Updated on November 19, 2021. Medical content reviewed by Dr. Joseph Rosado, MD, M.B.A, Chief Medical Officer
Patients in Mississippi have been waiting a long time to get access to doctor-supervised cannabis. After the November 2020 ballot initiative, voters overwhelmingly supported the legalization of medical marijuana. There is a legislative battle against the will of voters. But to date, medical cannabis is not legal in Mississippi.
Patients celebrated the successful vote to legalize medical cannabis on November 3, 2020 election. Over half of the 1.3 million registered voters in Mississippi approved a new medical marijuana program. Approximately 766,000 voters supported Initiative 65. However, on May 14, 2021, the Supreme Court handed down a decision. While Initiative 65 was voter-approved, the Court blocked legalization. It was invalidated when three of the five Supreme Court Judges in Mississippi voted against the legalization of medical marijuana.
The rejection of Initiative 65 was started on October 26, 2020, when the City of Madison, Mississippi, filed a lawsuit. Madison Mayor Mary Hawkins-Butler cited that the Secretary of State had unlawfully certified the Initiative as a ballot measure. Mayor Hawkins-Butler successfully argued her case against Initiative 65. The measure (and legalization of medical cannabis) is being held pending arguments and motions to appeal.
As of July 2021, a new draft of Initiative 65 was being worked on by bill sponsors and advocates. Mississippi Gov. Tate Reeves promised to hold a special legislative session for medical cannabis. But as of November 2021, no special session has been scheduled, according to NORML.
There are twenty-two (22) qualifying health conditions that were approved within the Initiative 65 regulations. The list of conditions is similar to diagnostic eligibility requirements in other states.
If Mississippi Initiative 65 is implemented, a patient would be required to have one of the following chronic health conditions or symptoms.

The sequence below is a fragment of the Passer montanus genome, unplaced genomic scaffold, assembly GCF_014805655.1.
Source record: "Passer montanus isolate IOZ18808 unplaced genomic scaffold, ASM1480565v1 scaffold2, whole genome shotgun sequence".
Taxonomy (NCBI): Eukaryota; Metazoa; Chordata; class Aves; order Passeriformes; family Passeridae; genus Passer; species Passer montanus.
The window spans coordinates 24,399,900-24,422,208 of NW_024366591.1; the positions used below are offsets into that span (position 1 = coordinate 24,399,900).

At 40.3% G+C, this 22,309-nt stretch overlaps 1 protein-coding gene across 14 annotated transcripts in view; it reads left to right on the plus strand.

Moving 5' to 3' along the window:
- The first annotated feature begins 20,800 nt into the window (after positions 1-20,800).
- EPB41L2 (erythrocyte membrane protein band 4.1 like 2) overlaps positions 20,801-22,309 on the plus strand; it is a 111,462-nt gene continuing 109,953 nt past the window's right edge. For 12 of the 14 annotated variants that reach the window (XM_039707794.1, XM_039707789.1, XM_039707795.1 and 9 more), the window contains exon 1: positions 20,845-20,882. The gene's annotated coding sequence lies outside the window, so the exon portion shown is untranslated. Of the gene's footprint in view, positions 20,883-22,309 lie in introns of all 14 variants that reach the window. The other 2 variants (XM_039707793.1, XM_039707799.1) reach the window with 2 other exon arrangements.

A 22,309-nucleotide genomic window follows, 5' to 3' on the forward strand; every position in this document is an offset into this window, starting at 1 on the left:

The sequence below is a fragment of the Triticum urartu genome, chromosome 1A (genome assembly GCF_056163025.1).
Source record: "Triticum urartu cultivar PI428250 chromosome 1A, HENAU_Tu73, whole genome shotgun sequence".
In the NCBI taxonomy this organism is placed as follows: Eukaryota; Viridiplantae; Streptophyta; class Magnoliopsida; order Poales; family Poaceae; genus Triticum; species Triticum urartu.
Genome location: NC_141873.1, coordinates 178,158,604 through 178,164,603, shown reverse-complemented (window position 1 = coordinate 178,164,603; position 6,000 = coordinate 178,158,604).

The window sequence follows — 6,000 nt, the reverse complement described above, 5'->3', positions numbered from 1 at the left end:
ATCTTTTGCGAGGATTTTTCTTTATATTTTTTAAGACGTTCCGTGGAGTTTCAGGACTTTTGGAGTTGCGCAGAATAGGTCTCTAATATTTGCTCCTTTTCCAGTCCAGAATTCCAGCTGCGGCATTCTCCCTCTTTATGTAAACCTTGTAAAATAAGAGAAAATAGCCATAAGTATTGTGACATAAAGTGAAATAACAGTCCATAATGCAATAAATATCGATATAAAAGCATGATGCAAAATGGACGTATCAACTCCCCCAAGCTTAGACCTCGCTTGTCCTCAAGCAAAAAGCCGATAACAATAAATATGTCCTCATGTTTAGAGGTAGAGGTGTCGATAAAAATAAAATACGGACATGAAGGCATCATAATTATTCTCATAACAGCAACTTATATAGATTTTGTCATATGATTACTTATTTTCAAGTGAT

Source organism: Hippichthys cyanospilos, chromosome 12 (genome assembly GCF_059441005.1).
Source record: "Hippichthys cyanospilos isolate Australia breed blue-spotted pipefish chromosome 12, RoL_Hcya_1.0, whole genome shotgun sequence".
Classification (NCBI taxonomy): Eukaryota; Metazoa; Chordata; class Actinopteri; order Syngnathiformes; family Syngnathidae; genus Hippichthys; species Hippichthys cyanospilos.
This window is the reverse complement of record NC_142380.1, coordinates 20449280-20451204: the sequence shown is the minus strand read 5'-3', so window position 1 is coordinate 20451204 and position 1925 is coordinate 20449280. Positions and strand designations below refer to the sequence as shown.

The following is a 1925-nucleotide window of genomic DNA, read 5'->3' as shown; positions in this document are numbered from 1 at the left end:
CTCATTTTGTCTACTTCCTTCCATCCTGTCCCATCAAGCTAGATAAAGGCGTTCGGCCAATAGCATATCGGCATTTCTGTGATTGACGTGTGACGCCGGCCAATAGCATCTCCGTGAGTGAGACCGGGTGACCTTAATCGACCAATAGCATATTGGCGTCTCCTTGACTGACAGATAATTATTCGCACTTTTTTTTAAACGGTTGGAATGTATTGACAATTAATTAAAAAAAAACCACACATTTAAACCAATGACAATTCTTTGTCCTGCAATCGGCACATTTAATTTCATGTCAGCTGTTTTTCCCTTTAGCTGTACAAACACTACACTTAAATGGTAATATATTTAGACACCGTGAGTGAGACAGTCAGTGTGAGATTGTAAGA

If the proposed medical cannabis program is implemented in Mississippi, patients would be required to have a formal diagnosis. Symptoms or previous diagnoses would have to be included in the patient’s medical records in order to apply for a Mississippi medical card.
Currently, it is illegal to buy, sell or possess cannabis in Mississippi. There are no medical cannabis dispensaries available for patients.
The proposed legislation provided by Initiative 65 would allow adults aged eighteen (18) and older to apply for doctor-supervised medical cannabis. However, the Initiative 65 laws and regulations have not been passed.
It is unknown at this time, as medical cannabis is not legalized in Mississippi. However, most states do require that patients create a user profile on a secure website.
Other cannabis programs provide alerts and payments through the online patient portal as well. That means patients need to have access to an email address for renewals and other information.
It is not known if Mississippi will allow access for minors. In other states, children under eighteen (18) years may be approved for medical cannabis. A caretaker (legal guardian) must be appointed, however.
Most states require that a caregiver is an adult over the age of twenty-one years. The caregiver must also be a parent or legal guardian of the minor. A background check is usually required, and a caregiver may be ineligible if they have a prior felony conviction.
Initiative 65 outlines a $25 registration fee for caregivers. And a $37 additional charge for a criminal background check.